Story by Sophie Alexander and Allison Merola
Photo by Arlinda Fasliu
CASABLANCA, Morocco—Catcalling is nothing new for Salma Maliki. The 23-year-old says she experiences it almost every time she leaves the house. Usually she just ignores it and keeps walking. But there have been times when Maliki has responded to her harassers—not as a frightened girl in the street, but as an international kickboxing champion.
Maliki was on her way home from a run with a friend. Several men called after them as they were crossing the street. Maliki and her friend continued walking and ignored them until one of them yanked the back of Maliki’s sweatshirt. Without thinking, Maliki spun around and punched him in the face.
“I was so mad, I just started punching him. I just focused on his face and punched,” Maliki says. As the two continued fighting, the man’s friends ran away, and finally, some nearby café goers came to break it up.
“Usually I don’t do this. It’s just when I get really mad.”
Today, Maliki is one of three women on Morocco’s national kickboxing team, and she has won over 100 fights, including several national and international competitions. In 2013, Maliki participated in the World Combat Games in St. Petersburg, Russia. But beyond the medals and awards, she says kickboxing has empowered her physically and mentally.
Paradoxically, Maliki started kickboxing when she was five years old because of her chronically poor health; both Maliki and her brother, Mohammed Reda, were often sick as children. To better manage their health, their doctor suggested that they get into sports. And that’s exactly what her father did—but Maliki isn’t sure why he picked kickboxing.
“Maybe because it was the nearest club,” Maliki laughs.
Maliki’s mother wasn’t happy about her kickboxing at first. Maliki was the only girl at the kickboxing gym when she started, and it was hard for her mother to see her fight with boys.
“They weren’t afraid to hit me back really hard. I was getting back home every time with blue eyes and injuries,” Maliki remembers.
Over time, Maliki’s mother became accustomed to the black eyes, school absences and intensive training regimen—even when it meant skipping Friday couscous, a celebrated Moroccan tradition. Throughout her adolescence, Maliki continued to make sacrifices for the sport.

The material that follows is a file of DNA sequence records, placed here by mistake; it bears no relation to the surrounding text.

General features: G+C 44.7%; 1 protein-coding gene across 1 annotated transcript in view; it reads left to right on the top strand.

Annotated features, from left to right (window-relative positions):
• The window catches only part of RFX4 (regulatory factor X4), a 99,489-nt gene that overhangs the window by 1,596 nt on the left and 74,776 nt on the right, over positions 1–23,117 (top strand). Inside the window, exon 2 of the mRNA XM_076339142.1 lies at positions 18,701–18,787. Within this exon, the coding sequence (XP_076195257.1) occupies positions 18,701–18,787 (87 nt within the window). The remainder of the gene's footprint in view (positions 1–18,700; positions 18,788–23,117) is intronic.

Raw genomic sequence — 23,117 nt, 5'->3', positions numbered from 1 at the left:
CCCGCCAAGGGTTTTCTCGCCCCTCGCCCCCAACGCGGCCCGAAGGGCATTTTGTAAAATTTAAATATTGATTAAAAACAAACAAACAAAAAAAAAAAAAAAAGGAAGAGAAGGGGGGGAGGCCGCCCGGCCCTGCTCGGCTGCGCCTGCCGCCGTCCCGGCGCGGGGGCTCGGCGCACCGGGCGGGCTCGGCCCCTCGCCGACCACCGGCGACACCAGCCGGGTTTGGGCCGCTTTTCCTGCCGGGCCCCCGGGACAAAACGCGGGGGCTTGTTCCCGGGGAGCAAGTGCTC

“My friends were going out but I was always busy, I had to go to the club and train. We never skip a session,” Maliki says.
Never skipping a session of boxing has meant missing several weeks of school. Maliki is now in her final year of a master’s program in international trade, but she was often absent in high school. Once, after what she remembers being the hardest fight of her career, she had to immediately return home for her final exams.
“I went to that exam with black eyes and a cast on my arm” Maliki says. “Every part of my body hurt me.”
That same year, Maliki missed nearly a month of school to attend the World Combat Games in Russia. When her absences began to accumulate, her teachers contacted her father, thinking she was skipping without permission. He had to explain that he was well aware of her absence and that it was for a good reason.
Although Maliki believes the sport is becoming more popular with young women and girls, the initial reaction to her passion is often surprising. “It’s not usual, it’s abnormal,” she says.
She explains that many Moroccans still consider it a man’s sport. “It’s getting better compared to when I began training, but in every competition or national championship you will always find more women than men.”
Despite all of the challenges that come with the territory, Maliki believes the personal benefits have outweighed the physical costs. Training and fighting all her life has given her a special confidence and been a positive outlet for her emotions.
“When I am sad or angry I just go to the club and punch the bag and it goes away,” she explains.
Her perseverance has earned her a fierce reputation in the kickboxing community. “In competitions you will find people asking about me and what category I am playing in. Girls are asking about me because they don’t want to fight me,” she laughs.
It has been a few years since her big win at the World Combat Games, and there are big changes ahead for Maliki. The newlywed has plans to join her husband in Belgium and begin her career in international trade. But kickboxing will remain a part of her life.
“I will stop championships and competitions, but I don’t think I’ll ever stop training or working out,” she says. “It’s a way of destressing, a way of healing problems. When I don’t feel good I just go and run and it becomes better.”
In the meantime, she’s been working on the other side of the bag, training boys and girls at her local club as an instructor. Maliki has noticed that more girls are taking up the sport. “It was not popular [for girls] when I started, it was just for guys.”
Maliki explains that parents usually put their daughters in sports like tennis and dance. “You know, girls’ sports,” she laughs.
In spite of the challenges of a sport that is physically and mentally demanding, Maliki has words of encouragement for young girls who are considering taking up the sport. “Even if it’s quite hard for girls, it will give them self-confidence and an opportunity to defend themselves.”